The Gospel text that is the basis of the sermon is a continuation of the scene from last week. The result of last week’s questions and parable is that the Priests have been clearly understood as illegitimate authority. The question that gets answered with this weeks parable is what happens under such illegitimate authority, along with what does legitimate authority look like in the current vineyard – the current people of God.
Legitimate authority is only authority that is built on the cornerstone which is Christ. Of course the church constantly experiences “wretched leaseholders” – those that want to build their own towers of babel instead of building on Christ. What happens in these cases? The answer that Jesus puts forward I believe is two fold. First, the vineyard – the people of God – remain fruitful. A bad leader might “withhold the fruits”, but the people of God remain fruitful. Second, the LORD will come and put an end to all such schemes in the proper time. And that proper time is not excessively long because the fruits will be turned in “in their seasons.”
The larger spiritual reality is that we all labor under such a bad leaseholder – Satan, the powers and principalities. They have been given their notice to vacate. And the the LORD will make it so. But today, the vineyard remains fruitful building on Christ. And the fruits will not be lost.
Given the events of Las Vegas, it was a week of horrors. This biblical text is the parable of the wicked tenants which turns on the horrors perpetrated by those tenants. This sermon is a meditation on what we as Christians should discern in horrors. Also what is a Christian response to such horrors. In a search for “why?” that so often ends unsatisfactorily, or ends in too easy answer, the Christian is able to focus on the justice of God. And this justice is good news. I’ve pondered three forms of that justice. 1) Those wicked men will come to a horrible end. We might not be used to this as a good news proclamation, but it is. God is just. 2) That phrase should inspire a holy fear in us, and the fear of God is the beginning of wisdom. That wisdom should lead us to repentance and a return to the Lord who is slow to anger and abounding in steadfast love. 3) The vineyard will be fruitful. The horrors that we might witness are the groaning’s of the world longing for the revelation of the son’s of God. They are the rage of Satan and those aligned. But the Justice of God will replace them, and the vineyard will produce its fruit.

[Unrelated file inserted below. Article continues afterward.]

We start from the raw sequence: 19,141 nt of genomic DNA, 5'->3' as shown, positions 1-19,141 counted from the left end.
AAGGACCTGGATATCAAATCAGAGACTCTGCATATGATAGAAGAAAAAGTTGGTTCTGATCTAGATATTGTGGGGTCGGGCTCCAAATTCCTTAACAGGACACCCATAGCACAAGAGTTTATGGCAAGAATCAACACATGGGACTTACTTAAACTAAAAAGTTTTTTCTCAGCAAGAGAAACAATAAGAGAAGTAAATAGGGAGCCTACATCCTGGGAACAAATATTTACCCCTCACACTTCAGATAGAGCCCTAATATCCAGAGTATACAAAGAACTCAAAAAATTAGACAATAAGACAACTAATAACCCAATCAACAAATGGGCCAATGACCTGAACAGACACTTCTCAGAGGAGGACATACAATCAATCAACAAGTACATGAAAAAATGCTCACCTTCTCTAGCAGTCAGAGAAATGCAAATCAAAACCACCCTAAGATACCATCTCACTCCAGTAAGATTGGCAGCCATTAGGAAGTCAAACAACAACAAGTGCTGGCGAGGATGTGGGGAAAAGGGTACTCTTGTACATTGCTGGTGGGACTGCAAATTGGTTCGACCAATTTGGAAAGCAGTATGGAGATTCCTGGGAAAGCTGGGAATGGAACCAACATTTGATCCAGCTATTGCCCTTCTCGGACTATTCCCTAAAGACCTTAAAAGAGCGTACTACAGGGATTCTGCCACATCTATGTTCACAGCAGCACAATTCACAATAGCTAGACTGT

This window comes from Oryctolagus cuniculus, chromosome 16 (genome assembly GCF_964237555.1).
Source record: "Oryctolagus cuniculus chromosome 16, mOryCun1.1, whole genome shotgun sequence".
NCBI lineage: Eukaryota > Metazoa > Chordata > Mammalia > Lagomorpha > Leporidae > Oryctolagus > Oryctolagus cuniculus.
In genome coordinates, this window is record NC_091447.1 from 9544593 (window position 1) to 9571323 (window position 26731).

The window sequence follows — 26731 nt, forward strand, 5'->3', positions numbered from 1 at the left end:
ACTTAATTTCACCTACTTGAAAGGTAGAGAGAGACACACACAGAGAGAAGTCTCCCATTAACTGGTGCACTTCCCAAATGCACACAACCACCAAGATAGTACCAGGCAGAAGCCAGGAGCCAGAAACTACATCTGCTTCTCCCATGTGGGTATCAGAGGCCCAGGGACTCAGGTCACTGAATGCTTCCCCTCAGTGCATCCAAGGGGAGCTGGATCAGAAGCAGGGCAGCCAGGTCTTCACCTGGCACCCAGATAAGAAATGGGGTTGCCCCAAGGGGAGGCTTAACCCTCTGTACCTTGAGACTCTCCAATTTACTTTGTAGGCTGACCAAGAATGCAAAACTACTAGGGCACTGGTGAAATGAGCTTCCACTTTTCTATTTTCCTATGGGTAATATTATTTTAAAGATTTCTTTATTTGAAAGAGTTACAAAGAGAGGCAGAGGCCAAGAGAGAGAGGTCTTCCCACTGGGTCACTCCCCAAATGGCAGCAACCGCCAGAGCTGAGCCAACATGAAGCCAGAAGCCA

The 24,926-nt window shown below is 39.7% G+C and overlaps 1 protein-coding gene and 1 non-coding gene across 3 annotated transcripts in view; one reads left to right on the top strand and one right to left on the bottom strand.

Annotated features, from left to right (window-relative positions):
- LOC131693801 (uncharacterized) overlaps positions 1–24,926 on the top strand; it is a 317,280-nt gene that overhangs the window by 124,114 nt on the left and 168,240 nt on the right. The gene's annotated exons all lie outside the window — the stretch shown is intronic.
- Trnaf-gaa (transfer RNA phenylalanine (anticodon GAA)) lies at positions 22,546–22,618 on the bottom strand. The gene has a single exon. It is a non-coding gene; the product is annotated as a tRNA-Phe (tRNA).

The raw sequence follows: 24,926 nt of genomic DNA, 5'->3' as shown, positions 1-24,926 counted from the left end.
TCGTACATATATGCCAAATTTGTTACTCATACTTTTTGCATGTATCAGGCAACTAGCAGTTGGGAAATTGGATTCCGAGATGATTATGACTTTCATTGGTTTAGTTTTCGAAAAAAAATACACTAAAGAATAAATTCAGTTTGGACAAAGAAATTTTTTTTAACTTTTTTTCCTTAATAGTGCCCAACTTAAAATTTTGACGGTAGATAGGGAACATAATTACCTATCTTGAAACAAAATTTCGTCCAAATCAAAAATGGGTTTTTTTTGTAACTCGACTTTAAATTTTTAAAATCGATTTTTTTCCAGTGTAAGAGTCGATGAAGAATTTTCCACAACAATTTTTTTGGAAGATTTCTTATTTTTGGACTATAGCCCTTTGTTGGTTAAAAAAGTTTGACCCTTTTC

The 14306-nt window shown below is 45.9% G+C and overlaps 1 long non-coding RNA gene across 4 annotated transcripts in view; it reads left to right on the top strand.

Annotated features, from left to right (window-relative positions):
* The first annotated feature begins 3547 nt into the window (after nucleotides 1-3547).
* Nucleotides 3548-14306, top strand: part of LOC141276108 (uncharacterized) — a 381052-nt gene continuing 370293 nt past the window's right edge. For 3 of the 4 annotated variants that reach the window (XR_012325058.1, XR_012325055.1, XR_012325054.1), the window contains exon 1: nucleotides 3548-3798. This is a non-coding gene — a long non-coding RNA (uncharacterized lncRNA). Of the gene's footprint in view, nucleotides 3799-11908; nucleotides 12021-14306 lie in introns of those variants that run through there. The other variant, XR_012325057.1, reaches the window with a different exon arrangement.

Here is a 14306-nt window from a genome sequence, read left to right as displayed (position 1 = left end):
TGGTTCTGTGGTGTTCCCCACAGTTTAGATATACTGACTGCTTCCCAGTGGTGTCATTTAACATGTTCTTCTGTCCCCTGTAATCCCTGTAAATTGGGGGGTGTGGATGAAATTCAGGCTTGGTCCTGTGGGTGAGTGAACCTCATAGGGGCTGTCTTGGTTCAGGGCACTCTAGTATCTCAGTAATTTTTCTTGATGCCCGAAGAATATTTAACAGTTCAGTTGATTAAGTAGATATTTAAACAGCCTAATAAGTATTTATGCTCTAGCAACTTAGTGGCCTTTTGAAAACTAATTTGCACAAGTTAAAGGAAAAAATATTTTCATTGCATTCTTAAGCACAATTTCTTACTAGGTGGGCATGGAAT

I have left in our final hymn, LSB 753, All for Christ I Have Forsaken. The melody is the Southern Harmony Restoration which has an interesting minor key feel (give it a listen and you’ll know what I mean). The lyrics are From Calvin Chao, a mid-20th Century Chinese Christian, the chair of the Chinese InterVasity in the WW2 years. He had quite the life as a missionary. Here is an old article on his wife I unearthed. You can get the feel for the source of the powerful words.
The gospel text today is the second “vineyard parable” in three weeks. Two weeks ago it was the Parable of the Laborers in the Vineyard. Today was the Parable of the Wicked Tenants. Vineyard parables to me are always, at least in the background, parables of election. I suppose I’m using a technical term there, election. The doctrine of election is the Christian phrase for being chosen or God’s choice. It often gets invoked in debate about free will and determinism. I’m also completely convinced that every person has deep within themselves as part of how they understand the world a doctrine of election. That is because election is about love. Who loves you and why and how and how long.
This sermon starts off with secular parable of election of sorts – the TV show The Voice. It then turns to the vineyard parables to think about election in the Kingdom of Heaven and how it differs. Along the way we look at cornerstone vs. head of the corner in building and how that relates to Christ, the alpha and omega, and how misperception of election causes us to reject the stone/son. It finishes with a reflection on living the sacraments, especially baptism, and how we live into the grace of election. I’d invite you along to think about election and how you view and receive the Kingdom.